The current work and research focus on the possibilities of additive manufacturing tools such as 3D printing. Additive manufacturing creates 3D objects by adding materials layer by layer thereby eliminating waste that is often associated with subtractive manufacturing methods such as milling.
We currently fabricate with two 3d printers: the Prusa I3 MK2S and the 3D PotterBot Micro 9. The Prusa is used for bioplastics and the Potterbot is used to print clay or living materials such as mycelium or moss. We use 3D printing not just to recreate digital models but as an integral tool in the design process. This means that we take into consideration the capabilities and limits of the machines to create novel design processes and objects.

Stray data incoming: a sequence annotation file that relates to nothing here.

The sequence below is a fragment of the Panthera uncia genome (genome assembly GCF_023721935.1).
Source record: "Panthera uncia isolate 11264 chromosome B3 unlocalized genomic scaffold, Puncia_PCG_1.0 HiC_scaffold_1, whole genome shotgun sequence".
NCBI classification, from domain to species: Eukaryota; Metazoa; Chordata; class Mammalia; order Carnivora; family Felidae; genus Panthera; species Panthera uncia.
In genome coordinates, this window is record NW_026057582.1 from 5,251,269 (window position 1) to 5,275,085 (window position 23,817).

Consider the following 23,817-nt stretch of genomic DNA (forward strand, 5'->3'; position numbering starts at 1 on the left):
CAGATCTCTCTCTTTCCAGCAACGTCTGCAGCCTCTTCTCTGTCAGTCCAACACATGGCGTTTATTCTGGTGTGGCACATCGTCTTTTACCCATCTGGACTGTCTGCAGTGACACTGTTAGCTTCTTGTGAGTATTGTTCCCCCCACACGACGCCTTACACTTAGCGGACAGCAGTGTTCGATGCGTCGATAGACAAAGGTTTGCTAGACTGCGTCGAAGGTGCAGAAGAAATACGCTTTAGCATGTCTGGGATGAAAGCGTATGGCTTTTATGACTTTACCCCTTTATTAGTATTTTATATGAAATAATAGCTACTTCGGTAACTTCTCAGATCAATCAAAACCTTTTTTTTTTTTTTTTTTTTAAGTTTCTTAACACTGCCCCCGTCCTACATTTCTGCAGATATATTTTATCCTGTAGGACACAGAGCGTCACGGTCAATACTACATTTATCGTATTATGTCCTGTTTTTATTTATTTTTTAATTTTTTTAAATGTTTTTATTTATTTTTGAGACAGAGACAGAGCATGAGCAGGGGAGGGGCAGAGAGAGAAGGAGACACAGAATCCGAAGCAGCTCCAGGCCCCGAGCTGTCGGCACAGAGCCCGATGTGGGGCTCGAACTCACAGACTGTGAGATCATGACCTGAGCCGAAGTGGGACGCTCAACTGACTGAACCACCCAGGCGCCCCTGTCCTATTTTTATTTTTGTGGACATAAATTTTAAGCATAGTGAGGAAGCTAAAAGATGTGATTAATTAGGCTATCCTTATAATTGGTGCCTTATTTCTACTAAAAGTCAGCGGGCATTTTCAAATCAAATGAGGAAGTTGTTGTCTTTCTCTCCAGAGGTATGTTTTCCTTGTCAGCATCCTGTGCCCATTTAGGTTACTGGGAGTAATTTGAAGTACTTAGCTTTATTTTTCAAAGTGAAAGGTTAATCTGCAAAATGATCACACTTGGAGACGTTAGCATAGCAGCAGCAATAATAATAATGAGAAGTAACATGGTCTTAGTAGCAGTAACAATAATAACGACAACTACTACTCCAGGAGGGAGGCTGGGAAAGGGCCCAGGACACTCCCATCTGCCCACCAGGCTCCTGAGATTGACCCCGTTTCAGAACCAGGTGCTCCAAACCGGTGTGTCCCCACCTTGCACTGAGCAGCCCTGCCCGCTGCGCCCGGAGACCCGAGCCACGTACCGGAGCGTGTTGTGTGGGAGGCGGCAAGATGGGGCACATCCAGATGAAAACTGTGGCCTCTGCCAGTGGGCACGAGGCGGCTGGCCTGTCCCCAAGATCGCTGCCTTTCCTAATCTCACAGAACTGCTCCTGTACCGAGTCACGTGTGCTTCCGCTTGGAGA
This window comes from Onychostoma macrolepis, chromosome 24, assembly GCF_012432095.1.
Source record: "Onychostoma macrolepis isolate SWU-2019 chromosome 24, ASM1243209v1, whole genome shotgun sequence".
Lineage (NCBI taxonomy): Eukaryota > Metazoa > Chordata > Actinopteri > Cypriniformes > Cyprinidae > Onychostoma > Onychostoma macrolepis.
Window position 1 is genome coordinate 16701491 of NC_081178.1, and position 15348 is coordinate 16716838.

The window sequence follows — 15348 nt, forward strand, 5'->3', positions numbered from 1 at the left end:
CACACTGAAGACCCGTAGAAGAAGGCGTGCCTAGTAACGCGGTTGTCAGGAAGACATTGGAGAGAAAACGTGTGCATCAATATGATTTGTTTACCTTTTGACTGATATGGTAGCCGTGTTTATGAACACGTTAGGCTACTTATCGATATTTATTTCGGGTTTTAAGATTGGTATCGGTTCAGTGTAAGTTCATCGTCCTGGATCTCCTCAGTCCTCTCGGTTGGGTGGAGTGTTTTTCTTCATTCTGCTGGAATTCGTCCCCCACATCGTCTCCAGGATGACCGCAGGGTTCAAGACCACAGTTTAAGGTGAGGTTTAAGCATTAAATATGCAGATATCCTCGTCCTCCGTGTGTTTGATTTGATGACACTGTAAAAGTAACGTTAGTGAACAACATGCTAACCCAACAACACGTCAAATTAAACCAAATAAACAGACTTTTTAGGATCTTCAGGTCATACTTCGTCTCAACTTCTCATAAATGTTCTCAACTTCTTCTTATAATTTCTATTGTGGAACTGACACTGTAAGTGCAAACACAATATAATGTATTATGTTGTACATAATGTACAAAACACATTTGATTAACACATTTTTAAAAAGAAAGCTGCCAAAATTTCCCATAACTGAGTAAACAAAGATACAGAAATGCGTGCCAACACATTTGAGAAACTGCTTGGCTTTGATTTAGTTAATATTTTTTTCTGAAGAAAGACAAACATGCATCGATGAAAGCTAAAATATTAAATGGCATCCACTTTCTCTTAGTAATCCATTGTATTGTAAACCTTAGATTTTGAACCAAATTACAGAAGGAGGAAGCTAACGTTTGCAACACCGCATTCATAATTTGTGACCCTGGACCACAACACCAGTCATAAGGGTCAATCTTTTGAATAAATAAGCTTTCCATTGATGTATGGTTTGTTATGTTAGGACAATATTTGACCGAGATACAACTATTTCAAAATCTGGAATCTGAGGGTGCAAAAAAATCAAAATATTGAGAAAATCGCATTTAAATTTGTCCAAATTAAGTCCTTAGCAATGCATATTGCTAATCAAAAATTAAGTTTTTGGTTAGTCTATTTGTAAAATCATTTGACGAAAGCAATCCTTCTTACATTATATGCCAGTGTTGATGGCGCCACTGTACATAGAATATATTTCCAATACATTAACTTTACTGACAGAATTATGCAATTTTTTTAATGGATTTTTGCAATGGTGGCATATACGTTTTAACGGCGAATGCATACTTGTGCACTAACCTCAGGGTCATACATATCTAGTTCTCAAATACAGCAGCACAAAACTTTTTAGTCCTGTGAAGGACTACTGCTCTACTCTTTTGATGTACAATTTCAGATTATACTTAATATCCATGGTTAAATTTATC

We work with a range of materials from bioplastics (PLA) filaments made from renewable resources to living material composites with moss or mycelium.
Through our ongoing material research, we seek to approach materiality as a dynamic entity capable of change and growth that drives the practice towards creating symbiotic relationships with the environments they inhabit.
Design allows us to become active agents in our environment and materialize our priorities. The challenges that we face are complex, but through design we can engage and translate scientific thought into real world application.
Our design process seeks to simulate, understand, and augment nature through materiality, computation, and fabrication.